Outline History of Early Scroll Photography
  1. 1947—First Scrolls discovered
    1. John Trever of the American School of Oriental Research (presently the W.F. Albright Institute) took first photographs of a complete Isaiah manuscript, the Manual of Discipline and a commentary on the Book of Habakkuk.
      1. Used standard black-and-white film (later did in color)
      2. Negatives made of glass
    2. James and Helena Bieberkraut opened, cleaned and photographed all manuscripts (except Temple Scroll) that had been obtained by the Israelis
      1. Used infrared film
      2. Negatives were celluloid-based
      3. Photographs on large format (13 x 18 cm) film
  2. Scrolls from most of the caves of Qumran, Wadi Murabba’at, Khirbet Mird, Wadi ed-Daliyeh and other minor sites in the Judean wilderness of pre-1967 Jordan
    1. Photographed by Najib Albina of the Palestine Archeological Museum (PAM)
      1. Photographs on large format film
      2. Used broad-band infrared photography for all manuscripts on animal skin
  3. May 1953-June 1960: Fragments from floors of Caves 4a and 4b
    1. PAM creates five-part series
      1. Three to five negatives of each of almost 600 fragments
        1. May 1953 to June 1954: Original plates and unsorted scroll fragments
        2. June 1954 to July 1955: Plates after general sorting
        3. July 1955 to March 1956: Plates composed by assigned editors, generally in a horizontal format
        4. April 1956 to April 1959: Plates composed by editors, in a horizontal format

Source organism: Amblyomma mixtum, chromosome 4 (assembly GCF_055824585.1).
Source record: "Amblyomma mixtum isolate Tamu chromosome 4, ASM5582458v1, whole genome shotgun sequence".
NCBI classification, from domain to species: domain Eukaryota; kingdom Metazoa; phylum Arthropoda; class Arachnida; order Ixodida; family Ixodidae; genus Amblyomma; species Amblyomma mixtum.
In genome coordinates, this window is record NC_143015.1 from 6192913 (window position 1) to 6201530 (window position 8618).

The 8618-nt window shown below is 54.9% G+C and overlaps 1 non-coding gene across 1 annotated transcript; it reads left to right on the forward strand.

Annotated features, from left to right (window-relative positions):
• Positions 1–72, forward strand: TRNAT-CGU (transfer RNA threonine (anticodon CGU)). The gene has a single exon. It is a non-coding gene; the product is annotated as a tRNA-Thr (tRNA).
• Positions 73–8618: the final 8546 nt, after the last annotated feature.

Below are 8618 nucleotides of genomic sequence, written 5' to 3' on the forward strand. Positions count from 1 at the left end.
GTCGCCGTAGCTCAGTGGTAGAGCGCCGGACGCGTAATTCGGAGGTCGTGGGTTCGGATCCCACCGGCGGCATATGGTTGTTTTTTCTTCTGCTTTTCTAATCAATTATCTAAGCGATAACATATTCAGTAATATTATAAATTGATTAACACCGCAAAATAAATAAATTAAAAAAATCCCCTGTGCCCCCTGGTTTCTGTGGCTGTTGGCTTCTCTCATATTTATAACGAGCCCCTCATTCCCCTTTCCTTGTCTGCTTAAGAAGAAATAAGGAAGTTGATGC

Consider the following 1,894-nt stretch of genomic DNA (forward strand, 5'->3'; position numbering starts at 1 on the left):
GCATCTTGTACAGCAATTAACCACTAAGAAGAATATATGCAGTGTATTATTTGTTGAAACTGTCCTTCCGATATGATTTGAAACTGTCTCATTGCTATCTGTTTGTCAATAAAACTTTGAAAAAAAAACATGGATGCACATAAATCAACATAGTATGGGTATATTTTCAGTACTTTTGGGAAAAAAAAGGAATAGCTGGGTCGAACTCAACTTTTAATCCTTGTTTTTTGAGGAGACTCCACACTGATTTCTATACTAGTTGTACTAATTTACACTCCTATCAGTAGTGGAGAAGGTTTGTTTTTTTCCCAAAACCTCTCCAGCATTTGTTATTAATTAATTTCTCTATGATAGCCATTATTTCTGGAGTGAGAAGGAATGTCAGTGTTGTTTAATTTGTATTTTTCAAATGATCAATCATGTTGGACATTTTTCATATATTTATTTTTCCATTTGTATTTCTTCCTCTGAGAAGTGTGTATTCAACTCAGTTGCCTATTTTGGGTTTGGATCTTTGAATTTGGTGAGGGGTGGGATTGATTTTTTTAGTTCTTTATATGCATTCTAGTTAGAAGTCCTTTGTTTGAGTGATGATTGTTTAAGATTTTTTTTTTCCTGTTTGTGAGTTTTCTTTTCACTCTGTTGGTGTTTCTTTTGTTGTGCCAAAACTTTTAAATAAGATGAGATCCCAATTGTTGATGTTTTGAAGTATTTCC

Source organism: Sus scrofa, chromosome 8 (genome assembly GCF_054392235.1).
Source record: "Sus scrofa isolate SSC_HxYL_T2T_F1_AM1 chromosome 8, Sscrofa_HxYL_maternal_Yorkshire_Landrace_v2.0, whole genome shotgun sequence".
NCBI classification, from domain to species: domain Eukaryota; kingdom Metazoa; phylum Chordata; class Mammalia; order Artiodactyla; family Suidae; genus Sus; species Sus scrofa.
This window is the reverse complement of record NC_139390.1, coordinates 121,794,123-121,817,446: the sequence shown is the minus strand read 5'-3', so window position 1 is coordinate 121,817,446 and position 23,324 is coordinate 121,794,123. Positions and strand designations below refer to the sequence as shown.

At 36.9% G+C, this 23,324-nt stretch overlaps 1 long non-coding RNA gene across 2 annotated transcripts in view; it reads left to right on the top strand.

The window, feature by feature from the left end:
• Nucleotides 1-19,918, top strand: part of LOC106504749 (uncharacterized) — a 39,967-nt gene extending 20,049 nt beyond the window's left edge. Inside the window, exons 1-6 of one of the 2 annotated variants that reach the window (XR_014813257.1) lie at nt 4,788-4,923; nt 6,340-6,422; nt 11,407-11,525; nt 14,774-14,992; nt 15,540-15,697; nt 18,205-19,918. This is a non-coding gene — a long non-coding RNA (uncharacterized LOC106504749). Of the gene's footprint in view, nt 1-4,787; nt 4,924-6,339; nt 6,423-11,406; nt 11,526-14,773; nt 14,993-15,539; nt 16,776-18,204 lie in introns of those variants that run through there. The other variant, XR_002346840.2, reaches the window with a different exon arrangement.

5. May 1959 to June 1960: The final composition, in a vertical format
  4. 1956: Cave 11 Scrolls
    1. Najib Albina of PAM made full set of initial photographs for each scroll (11QpaleoLeva, 11QPsa, 11QtgJob, 11QApPsa, 11QShirShabb and 11QNJ; fragmentary manuscripts left unsorted and were photographed on mix plates)
    2. David Shinhav and Ruth Yakutiel of Israel Museum photographed the Temple Scroll (11QTa) (post-1967)
      1. Photographs of front and back sides, in standard black-and-white and infrared film
  5. After 1967
    1. Israel Department of Antiquities (now the Israel Antiquities Authority) photographed certain manuscripts housed in the Shrine of the Book and PAM
      1. Re-taken on 35 mm format black-and-white film 
    2. 1980s to the present: Bruce and Kenneth Zuckerman of West Semitic Research photographed scrolls from Shrine of the Book, Rockefeller Museum and Amman Archeological Museum
      1. Used black lighting, digital photography, infra-red and standard black-and-white formats
      2. Negatives stored at West Semitic Research in Palos Verdes, California
      3. For their website and online digital archive, see http://www.usc.edu/dept/LAS/wsrp/
    3. 1990’s—Tsila Sagiv re-photographed a number of manuscripts from Caves 4 and 11
      1. Used narrow-band infrared film, almost entirely muting skin tones, making the distinction between the carbon-black ink and the background clearer